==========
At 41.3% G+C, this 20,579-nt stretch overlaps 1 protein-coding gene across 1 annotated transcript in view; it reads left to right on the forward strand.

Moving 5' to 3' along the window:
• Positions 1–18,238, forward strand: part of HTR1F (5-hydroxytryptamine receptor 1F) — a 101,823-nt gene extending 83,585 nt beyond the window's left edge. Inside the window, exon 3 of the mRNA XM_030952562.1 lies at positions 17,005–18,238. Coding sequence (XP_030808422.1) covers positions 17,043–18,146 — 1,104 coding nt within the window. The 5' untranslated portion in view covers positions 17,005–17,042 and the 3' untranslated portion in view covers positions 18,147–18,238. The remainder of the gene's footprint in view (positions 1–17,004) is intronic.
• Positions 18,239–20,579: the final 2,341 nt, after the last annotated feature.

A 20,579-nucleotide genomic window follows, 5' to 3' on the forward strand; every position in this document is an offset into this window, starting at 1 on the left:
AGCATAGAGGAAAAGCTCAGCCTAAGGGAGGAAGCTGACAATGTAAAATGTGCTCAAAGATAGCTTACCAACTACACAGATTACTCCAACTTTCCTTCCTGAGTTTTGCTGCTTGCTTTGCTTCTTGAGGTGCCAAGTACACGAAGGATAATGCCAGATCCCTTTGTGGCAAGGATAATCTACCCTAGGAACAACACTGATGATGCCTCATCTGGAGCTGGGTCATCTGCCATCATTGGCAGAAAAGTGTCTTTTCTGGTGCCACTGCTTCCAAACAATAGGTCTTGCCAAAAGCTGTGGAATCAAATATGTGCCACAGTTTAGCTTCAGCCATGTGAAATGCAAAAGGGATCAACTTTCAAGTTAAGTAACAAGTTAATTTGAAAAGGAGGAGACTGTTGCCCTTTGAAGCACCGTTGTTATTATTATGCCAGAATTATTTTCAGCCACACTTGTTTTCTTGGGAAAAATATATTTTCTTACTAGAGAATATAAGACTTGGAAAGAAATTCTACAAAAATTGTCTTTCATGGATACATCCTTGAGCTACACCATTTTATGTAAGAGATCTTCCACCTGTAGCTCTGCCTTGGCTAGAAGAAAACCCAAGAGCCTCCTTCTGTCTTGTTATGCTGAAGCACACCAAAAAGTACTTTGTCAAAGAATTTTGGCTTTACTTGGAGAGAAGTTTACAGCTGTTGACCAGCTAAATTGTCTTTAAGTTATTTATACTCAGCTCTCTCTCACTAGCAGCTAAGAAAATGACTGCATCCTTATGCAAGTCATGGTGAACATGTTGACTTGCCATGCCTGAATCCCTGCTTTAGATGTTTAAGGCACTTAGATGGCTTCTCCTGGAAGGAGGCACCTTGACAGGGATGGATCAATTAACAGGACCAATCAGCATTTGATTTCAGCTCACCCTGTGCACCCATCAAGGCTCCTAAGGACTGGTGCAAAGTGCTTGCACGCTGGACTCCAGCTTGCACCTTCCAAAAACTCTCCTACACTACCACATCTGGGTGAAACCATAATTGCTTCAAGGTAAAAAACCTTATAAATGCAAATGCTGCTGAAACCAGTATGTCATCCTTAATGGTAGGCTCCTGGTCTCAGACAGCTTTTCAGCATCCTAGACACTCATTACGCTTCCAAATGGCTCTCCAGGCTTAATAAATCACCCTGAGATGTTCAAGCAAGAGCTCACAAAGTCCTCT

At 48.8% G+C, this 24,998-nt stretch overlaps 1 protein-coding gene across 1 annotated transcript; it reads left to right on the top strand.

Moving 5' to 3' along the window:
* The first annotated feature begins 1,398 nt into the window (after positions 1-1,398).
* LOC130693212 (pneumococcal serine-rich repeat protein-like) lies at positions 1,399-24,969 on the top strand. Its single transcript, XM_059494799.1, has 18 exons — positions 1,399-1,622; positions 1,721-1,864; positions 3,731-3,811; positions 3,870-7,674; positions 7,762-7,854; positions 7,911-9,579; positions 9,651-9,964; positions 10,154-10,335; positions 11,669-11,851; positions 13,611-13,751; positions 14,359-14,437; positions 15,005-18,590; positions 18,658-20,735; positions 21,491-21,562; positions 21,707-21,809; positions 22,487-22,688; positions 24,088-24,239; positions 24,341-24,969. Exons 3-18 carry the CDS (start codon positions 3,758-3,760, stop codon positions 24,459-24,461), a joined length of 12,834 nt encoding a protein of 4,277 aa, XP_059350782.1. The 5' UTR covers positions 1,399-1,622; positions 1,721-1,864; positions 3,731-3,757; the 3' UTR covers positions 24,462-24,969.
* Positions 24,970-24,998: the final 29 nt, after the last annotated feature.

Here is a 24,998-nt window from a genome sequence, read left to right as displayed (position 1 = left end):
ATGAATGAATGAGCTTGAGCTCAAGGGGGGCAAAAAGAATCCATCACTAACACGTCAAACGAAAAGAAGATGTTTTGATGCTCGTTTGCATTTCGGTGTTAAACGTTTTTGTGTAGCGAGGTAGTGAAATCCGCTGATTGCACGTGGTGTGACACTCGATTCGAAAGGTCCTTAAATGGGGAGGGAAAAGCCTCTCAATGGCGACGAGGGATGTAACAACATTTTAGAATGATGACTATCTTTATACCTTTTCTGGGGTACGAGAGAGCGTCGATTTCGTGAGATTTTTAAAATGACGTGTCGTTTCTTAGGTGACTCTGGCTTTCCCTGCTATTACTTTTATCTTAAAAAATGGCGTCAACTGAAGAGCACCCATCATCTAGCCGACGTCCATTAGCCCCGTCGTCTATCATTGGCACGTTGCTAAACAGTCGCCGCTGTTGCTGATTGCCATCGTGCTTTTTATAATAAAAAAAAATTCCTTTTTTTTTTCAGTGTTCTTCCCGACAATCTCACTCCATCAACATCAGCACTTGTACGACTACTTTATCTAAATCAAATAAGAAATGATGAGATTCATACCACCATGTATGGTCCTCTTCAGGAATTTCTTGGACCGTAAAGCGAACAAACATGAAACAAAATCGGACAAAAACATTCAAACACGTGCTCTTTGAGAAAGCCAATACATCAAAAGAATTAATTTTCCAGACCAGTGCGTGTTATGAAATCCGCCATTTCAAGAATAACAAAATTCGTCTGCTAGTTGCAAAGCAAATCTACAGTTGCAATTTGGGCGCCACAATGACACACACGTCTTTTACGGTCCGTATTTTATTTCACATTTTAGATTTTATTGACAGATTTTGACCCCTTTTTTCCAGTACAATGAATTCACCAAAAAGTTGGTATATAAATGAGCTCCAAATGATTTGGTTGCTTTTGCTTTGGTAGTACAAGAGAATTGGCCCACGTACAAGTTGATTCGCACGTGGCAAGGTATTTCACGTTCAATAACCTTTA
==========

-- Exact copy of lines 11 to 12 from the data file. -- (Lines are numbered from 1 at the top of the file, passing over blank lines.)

* Positions 24,970-24,998: the final 29 nt, after the last annotated feature.

Here is a 24,998-nt window from a genome sequence, read left to right as displayed (position 1 = left end):